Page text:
Friday, October 9, 2009

Simchat Torah

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Today was the festive day called Hoshana Rabba. To see the throngs of worshippers at the Western Wall please see my post from last year.
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Tonight and tomorrow, immediately following the 7-day Sukkot festival, we have Simchat Torah (meaning "Rejoicing of the Torah"). In the synagogue the annual Torah reading cycle is completed and begun anew. The end of the fifth book of Moses is read, the scroll is rewound, and the first part of Genesis is chanted.
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As the Chabad website says, "The event is marked with great rejoicing, especially during the 'hakafot' procession, in which we march, sing and dance with the Torah scrolls around the reading table in the synagogue. 'On Simchat Torah,' goes the chassidic saying, 'we rejoice in the Torah, and the Torah rejoices in us; the Torah, too, wants to dance, so we become the Torah's dancing feet.'"

At Hadassah hospital's synagogue the Torah scrolls stand in this Holy Ark.

The ark doors are covered by a parochet.

This very special ark covering was designed and created by American-Israeli artist Aviva Green in 1981-82.

The stylized Hebrew calligraphy says "Da lifne mi ata omed," the exhortation "Know before whom you stand."

The Torah is opened and read on the reading table in the center of the synagogue. Here, too, the artist created a soft sculpture to cover the table, in wool, cotton, silk, hemp, and metallic thread. It can be seen better, without the glass, in a slideshow at the artist's website.

The artist explains in just a few wonderful paragraphs how she came to the ideas for her Two-Piece Soft Sculpture.

And above it all are the twelve glorious stained glass windows by Marc Chagall!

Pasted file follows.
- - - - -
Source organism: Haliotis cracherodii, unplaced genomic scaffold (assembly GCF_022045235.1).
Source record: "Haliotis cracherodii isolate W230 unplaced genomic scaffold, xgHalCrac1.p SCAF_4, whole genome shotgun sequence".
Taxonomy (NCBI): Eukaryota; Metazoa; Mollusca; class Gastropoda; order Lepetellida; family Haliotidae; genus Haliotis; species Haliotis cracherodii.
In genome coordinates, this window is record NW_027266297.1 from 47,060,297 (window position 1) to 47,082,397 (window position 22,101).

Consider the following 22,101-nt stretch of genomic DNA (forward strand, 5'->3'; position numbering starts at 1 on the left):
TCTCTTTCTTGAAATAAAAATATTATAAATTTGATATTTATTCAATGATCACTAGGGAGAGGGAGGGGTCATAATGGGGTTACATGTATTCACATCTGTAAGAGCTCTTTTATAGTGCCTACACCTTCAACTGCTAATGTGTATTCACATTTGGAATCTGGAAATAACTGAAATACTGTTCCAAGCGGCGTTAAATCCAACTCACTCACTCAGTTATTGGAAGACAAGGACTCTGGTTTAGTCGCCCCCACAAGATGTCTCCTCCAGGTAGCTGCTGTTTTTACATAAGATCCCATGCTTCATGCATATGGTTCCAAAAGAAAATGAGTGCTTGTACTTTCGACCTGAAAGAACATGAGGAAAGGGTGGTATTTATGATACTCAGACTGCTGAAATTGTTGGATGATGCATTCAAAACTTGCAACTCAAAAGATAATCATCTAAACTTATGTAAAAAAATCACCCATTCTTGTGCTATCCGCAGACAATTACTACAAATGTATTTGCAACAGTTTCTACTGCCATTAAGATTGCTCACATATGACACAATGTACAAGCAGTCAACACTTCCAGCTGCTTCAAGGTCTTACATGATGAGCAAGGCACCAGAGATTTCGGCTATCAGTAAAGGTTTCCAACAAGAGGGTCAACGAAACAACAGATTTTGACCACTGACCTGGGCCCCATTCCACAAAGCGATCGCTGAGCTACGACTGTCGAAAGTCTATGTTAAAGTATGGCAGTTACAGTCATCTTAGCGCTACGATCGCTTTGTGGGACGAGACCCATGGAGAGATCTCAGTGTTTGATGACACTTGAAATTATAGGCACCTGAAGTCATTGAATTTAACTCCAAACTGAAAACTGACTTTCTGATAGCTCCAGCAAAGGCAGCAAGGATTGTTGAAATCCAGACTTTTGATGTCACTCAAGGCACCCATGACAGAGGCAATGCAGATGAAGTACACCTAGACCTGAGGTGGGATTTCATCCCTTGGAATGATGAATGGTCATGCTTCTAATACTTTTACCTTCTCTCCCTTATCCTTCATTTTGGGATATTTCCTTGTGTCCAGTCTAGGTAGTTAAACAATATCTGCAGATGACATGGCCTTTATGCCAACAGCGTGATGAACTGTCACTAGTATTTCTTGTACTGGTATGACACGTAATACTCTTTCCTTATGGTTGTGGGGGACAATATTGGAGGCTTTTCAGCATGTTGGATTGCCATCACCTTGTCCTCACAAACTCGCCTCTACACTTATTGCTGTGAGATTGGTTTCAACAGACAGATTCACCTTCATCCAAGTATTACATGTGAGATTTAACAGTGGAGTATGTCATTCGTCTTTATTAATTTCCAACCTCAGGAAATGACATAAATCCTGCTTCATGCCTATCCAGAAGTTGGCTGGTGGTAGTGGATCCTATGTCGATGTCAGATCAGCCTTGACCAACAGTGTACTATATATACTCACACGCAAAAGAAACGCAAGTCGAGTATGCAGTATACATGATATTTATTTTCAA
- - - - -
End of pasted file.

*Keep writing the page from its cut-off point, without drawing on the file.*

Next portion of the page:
For more about the vitrage work please see my earlier post.
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Shabbat shalom and happy Simchat Torah!
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18 comments:

Jew Wishes said...

What another wonderful photo journey you have taken us on. I love the history behind your photography.

The Ark covering is absolutely beautiful.

Shabbat Shalom! Chag sameach!

Sara said...

Your posts are always fascinating and I learn something. It was a special treat for me to see those Chagall windows again...I have sat in that room with a crowd of other tourists as someone explained each window to us. They are breathtaking.
I am getting very "homesick" for Jerusalem whenever I come here to visit...

Cloudia said...

Shabbat Shalom!

Let us dance in the tradition, accross continents and accross time.

Glad to celebrate with you, Dina

Aloha, Friend!

Comfort Spiral

Eki Qushay Akhwan said...

Shall or can I say Happy Hoshana Rabba? (What do you usually say to each other in this day of festival?)

Do you read the Torah everyday? Are there any prescription as to how many verses should be read per day so that it will be completed within a year?

Anyway, it's always a fascinating read when you're posting about Jewish traditions because I don't know much about it.

Thanks, Dina.

Pietro said...